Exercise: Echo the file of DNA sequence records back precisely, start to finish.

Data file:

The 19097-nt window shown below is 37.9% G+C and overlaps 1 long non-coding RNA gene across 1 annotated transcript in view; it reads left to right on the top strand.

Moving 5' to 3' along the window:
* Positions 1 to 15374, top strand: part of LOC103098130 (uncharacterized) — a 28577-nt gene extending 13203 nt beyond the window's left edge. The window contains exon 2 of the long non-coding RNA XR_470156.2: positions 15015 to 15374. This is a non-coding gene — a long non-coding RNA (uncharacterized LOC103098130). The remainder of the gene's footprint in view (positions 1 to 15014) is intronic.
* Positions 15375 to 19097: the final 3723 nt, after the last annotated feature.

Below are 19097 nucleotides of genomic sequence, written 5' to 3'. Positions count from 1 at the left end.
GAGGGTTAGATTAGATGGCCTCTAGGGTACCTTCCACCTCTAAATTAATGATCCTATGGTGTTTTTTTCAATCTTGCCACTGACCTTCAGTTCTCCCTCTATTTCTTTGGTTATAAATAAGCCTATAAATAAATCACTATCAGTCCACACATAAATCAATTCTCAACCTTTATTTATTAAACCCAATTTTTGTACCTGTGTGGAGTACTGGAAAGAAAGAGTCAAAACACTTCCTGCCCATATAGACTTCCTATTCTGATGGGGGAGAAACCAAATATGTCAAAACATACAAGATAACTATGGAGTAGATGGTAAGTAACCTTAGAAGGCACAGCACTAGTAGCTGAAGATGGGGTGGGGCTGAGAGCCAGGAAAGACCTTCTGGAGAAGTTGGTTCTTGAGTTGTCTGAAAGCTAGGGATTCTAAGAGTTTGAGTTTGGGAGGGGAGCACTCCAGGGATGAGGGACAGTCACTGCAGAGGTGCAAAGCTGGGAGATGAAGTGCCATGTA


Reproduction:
The 19097-nt window shown below is 37.9% G+C and overlaps 1 long non-coding RNA gene across 1 annotated transcript in view; it reads left to right on the top strand.

Moving 5' to 3' along the window:
* Positions 1 to 15374, top strand: part of LOC103098130 (uncharacterized) — a 28577-nt gene extending 13203 nt beyond the window's left edge. The window contains exon 2 of the long non-coding RNA XR_470156.2: positions 15015 to 15374. This is a non-coding gene — a long non-coding RNA (uncharacterized LOC103098130). The remainder of the gene's footprint in view (positions 1 to 15014) is intronic.
* Positions 15375 to 19097: the final 3723 nt, after the last annotated feature.

Below are 19097 nucleotides of genomic sequence, written 5' to 3'. Positions count from 1 at the left end.
GAGGGTTAGATTAGATGGCCTCTAGGGTACCTTCCACCTCTAAATTAATGATCCTATGGTGTTTTTTTCAATCTTGCCACTGACCTTCAGTTCTCCCTCTATTTCTTTGGTTATAAATAAGCCTATAAATAAATCACTATCAGTCCACACATAAATCAATTCTCAACCTTTATTTATTAAACCCAATTTTTGTACCTGTGTGGAGTACTGGAAAGAAAGAGTCAAAACACTTCCTGCCCATATAGACTTCCTATTCTGATGGGGGAGAAACCAAATATGTCAAAACATACAAGATAACTATGGAGTAGATGGTAAGTAACCTTAGAAGGCACAGCACTAGTAGCTGAAGATGGGGTGGGGCTGAGAGCCAGGAAAGACCTTCTGGAGAAGTTGGTTCTTGAGTTGTCTGAAAGCTAGGGATTCTAAGAGTTTGAGTTTGGGAGGGGAGCACTCCAGGGATGAGGGACAGTCACTGCAGAGGTGCAAAGCTGGGAGATGAAGTGCCATGTA